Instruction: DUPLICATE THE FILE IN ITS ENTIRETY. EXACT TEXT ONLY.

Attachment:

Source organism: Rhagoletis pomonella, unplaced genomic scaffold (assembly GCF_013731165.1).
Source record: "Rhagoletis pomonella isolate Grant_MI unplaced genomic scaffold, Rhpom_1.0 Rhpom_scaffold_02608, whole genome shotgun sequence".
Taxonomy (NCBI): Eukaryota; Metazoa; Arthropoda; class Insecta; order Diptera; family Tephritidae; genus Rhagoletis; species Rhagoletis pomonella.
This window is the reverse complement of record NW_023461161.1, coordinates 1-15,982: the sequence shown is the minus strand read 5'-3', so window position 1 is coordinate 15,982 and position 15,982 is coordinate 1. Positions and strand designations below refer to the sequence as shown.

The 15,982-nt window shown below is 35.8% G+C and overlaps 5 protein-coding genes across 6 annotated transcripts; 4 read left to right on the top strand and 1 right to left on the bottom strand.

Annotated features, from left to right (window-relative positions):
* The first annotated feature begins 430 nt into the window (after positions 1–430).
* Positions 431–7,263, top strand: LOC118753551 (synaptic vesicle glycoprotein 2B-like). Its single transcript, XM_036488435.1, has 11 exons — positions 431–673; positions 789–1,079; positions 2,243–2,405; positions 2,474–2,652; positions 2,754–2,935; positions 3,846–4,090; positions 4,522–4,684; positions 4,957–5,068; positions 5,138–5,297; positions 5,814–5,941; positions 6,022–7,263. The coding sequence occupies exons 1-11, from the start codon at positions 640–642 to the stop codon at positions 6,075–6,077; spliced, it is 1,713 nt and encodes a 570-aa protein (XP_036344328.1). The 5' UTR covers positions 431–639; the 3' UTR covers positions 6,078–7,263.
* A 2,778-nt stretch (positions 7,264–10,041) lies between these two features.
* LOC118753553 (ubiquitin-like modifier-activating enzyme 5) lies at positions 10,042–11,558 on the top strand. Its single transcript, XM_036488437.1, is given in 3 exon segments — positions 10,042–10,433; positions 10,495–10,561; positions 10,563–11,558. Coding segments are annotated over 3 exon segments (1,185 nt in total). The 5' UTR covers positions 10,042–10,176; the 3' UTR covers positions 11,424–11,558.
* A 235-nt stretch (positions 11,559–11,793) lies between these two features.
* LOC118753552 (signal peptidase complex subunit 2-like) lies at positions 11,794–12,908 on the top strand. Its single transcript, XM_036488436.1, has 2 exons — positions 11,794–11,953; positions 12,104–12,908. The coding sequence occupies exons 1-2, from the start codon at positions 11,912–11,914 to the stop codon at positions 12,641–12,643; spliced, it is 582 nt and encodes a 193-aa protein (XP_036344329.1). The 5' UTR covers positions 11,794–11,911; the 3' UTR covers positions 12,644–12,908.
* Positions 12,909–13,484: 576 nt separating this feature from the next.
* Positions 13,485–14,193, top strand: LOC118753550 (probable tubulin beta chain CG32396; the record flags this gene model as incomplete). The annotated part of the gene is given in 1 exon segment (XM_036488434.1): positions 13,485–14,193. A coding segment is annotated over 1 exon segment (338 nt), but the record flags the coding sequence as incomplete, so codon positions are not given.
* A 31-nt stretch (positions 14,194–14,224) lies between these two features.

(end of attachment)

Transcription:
Source organism: Rhagoletis pomonella, unplaced genomic scaffold (assembly GCF_013731165.1).
Source record: "Rhagoletis pomonella isolate Grant_MI unplaced genomic scaffold, Rhpom_1.0 Rhpom_scaffold_02608, whole genome shotgun sequence".
Taxonomy (NCBI): Eukaryota; Metazoa; Arthropoda; class Insecta; order Diptera; family Tephritidae; genus Rhagoletis; species Rhagoletis pomonella.
This window is the reverse complement of record NW_023461161.1, coordinates 1-15,982: the sequence shown is the minus strand read 5'-3', so window position 1 is coordinate 15,982 and position 15,982 is coordinate 1. Positions and strand designations below refer to the sequence as shown.

The 15,982-nt window shown below is 35.8% G+C and overlaps 5 protein-coding genes across 6 annotated transcripts; 4 read left to right on the top strand and 1 right to left on the bottom strand.

Annotated features, from left to right (window-relative positions):
* The first annotated feature begins 430 nt into the window (after positions 1–430).
* Positions 431–7,263, top strand: LOC118753551 (synaptic vesicle glycoprotein 2B-like). Its single transcript, XM_036488435.1, has 11 exons — positions 431–673; positions 789–1,079; positions 2,243–2,405; positions 2,474–2,652; positions 2,754–2,935; positions 3,846–4,090; positions 4,522–4,684; positions 4,957–5,068; positions 5,138–5,297; positions 5,814–5,941; positions 6,022–7,263. The coding sequence occupies exons 1-11, from the start codon at positions 640–642 to the stop codon at positions 6,075–6,077; spliced, it is 1,713 nt and encodes a 570-aa protein (XP_036344328.1). The 5' UTR covers positions 431–639; the 3' UTR covers positions 6,078–7,263.
* A 2,778-nt stretch (positions 7,264–10,041) lies between these two features.
* LOC118753553 (ubiquitin-like modifier-activating enzyme 5) lies at positions 10,042–11,558 on the top strand. Its single transcript, XM_036488437.1, is given in 3 exon segments — positions 10,042–10,433; positions 10,495–10,561; positions 10,563–11,558. Coding segments are annotated over 3 exon segments (1,185 nt in total). The 5' UTR covers positions 10,042–10,176; the 3' UTR covers positions 11,424–11,558.
* A 235-nt stretch (positions 11,559–11,793) lies between these two features.
* LOC118753552 (signal peptidase complex subunit 2-like) lies at positions 11,794–12,908 on the top strand. Its single transcript, XM_036488436.1, has 2 exons — positions 11,794–11,953; positions 12,104–12,908. The coding sequence occupies exons 1-2, from the start codon at positions 11,912–11,914 to the stop codon at positions 12,641–12,643; spliced, it is 582 nt and encodes a 193-aa protein (XP_036344329.1). The 5' UTR covers positions 11,794–11,911; the 3' UTR covers positions 12,644–12,908.
* Positions 12,909–13,484: 576 nt separating this feature from the next.
* Positions 13,485–14,193, top strand: LOC118753550 (probable tubulin beta chain CG32396; the record flags this gene model as incomplete). The annotated part of the gene is given in 1 exon segment (XM_036488434.1): positions 13,485–14,193. A coding segment is annotated over 1 exon segment (338 nt), but the record flags the coding sequence as incomplete, so codon positions are not given.
* A 31-nt stretch (positions 14,194–14,224) lies between these two features.